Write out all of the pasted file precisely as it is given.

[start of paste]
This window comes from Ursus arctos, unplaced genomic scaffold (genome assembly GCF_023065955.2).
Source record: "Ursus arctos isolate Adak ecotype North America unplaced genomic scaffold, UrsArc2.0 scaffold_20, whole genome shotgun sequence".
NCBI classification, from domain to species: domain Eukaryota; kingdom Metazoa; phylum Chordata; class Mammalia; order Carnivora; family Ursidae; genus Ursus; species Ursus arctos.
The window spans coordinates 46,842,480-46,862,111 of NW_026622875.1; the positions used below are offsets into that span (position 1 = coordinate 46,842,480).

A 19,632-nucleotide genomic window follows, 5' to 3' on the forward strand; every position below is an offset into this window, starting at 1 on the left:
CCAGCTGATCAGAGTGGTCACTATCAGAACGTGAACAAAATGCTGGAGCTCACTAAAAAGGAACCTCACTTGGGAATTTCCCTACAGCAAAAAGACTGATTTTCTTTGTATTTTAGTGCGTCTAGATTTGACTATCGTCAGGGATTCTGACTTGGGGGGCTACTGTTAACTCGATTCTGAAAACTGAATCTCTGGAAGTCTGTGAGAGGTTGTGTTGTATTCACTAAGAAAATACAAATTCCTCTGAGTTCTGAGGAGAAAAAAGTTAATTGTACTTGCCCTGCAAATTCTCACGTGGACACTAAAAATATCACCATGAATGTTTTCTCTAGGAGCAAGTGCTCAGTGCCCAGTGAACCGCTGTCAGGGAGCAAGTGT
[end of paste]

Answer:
This window comes from Ursus arctos, unplaced genomic scaffold (genome assembly GCF_023065955.2).
Source record: "Ursus arctos isolate Adak ecotype North America unplaced genomic scaffold, UrsArc2.0 scaffold_20, whole genome shotgun sequence".
NCBI classification, from domain to species: domain Eukaryota; kingdom Metazoa; phylum Chordata; class Mammalia; order Carnivora; family Ursidae; genus Ursus; species Ursus arctos.
The window spans coordinates 46,842,480-46,862,111 of NW_026622875.1; the positions used below are offsets into that span (position 1 = coordinate 46,842,480).

A 19,632-nucleotide genomic window follows, 5' to 3' on the forward strand; every position below is an offset into this window, starting at 1 on the left:
CCAGCTGATCAGAGTGGTCACTATCAGAACGTGAACAAAATGCTGGAGCTCACTAAAAAGGAACCTCACTTGGGAATTTCCCTACAGCAAAAAGACTGATTTTCTTTGTATTTTAGTGCGTCTAGATTTGACTATCGTCAGGGATTCTGACTTGGGGGGCTACTGTTAACTCGATTCTGAAAACTGAATCTCTGGAAGTCTGTGAGAGGTTGTGTTGTATTCACTAAGAAAATACAAATTCCTCTGAGTTCTGAGGAGAAAAAAGTTAATTGTACTTGCCCTGCAAATTCTCACGTGGACACTAAAAATATCACCATGAATGTTTTCTCTAGGAGCAAGTGCTCAGTGCCCAGTGAACCGCTGTCAGGGAGCAAGTGT